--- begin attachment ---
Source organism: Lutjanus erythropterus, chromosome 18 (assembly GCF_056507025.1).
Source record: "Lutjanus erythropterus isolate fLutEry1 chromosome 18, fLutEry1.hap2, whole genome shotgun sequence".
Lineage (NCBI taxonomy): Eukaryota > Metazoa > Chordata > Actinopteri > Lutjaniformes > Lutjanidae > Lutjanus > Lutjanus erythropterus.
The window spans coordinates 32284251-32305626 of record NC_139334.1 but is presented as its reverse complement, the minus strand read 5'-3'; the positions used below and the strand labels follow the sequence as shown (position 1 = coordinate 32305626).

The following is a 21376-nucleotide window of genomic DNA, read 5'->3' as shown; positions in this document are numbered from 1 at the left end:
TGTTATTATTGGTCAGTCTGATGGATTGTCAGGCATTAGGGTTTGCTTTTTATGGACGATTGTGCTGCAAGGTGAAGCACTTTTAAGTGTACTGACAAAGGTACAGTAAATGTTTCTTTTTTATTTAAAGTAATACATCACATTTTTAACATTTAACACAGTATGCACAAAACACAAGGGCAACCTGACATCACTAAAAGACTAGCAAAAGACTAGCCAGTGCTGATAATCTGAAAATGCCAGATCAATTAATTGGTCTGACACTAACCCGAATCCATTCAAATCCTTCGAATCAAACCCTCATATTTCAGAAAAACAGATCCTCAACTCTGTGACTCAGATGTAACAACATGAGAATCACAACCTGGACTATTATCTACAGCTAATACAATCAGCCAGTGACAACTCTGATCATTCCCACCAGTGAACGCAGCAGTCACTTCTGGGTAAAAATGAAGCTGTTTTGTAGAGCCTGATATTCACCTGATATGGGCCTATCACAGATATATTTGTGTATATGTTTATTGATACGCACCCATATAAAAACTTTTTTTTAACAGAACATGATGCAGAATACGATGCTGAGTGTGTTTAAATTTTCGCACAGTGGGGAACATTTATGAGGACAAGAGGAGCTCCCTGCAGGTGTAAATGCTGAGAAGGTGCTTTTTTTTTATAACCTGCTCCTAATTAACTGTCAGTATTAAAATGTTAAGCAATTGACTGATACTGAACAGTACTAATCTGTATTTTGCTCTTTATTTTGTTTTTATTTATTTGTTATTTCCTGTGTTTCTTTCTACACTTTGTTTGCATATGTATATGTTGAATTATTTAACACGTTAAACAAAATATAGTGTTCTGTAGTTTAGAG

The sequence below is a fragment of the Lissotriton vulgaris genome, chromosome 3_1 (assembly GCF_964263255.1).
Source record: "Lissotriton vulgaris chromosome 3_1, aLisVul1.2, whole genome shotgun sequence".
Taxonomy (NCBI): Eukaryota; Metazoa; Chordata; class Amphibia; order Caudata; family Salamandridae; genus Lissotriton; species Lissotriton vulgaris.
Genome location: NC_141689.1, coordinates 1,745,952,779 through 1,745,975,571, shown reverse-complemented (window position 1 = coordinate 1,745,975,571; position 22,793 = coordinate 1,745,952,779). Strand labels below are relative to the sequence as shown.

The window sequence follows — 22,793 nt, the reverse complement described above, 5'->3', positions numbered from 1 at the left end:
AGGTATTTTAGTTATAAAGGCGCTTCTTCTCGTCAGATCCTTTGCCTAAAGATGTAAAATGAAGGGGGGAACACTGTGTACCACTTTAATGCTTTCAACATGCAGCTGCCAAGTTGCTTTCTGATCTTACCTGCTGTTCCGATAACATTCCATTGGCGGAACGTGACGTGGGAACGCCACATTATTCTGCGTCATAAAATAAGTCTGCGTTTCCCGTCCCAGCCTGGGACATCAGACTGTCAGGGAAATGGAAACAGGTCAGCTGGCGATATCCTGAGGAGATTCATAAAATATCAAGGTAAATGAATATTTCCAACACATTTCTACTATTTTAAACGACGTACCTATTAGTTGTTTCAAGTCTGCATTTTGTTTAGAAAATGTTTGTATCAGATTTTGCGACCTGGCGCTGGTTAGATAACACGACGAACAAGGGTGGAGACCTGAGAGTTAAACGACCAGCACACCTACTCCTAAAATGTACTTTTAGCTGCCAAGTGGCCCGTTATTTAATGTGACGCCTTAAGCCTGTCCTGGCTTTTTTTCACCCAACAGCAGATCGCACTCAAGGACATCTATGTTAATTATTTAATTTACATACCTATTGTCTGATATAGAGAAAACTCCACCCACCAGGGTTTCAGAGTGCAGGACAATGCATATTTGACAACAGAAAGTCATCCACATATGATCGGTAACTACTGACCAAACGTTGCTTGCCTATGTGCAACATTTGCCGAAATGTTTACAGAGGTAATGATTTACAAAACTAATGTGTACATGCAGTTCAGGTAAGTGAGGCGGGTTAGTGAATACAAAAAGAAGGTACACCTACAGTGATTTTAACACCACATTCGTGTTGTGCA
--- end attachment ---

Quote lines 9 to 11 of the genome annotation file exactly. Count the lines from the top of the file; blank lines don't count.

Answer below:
Taxonomy (NCBI): Eukaryota; Metazoa; Chordata; class Amphibia; order Caudata; family Salamandridae; genus Lissotriton; species Lissotriton vulgaris.
Genome location: NC_141689.1, coordinates 1,745,952,779 through 1,745,975,571, shown reverse-complemented (window position 1 = coordinate 1,745,975,571; position 22,793 = coordinate 1,745,952,779). Strand labels below are relative to the sequence as shown.

The window sequence follows — 22,793 nt, the reverse complement described above, 5'->3', positions numbered from 1 at the left end: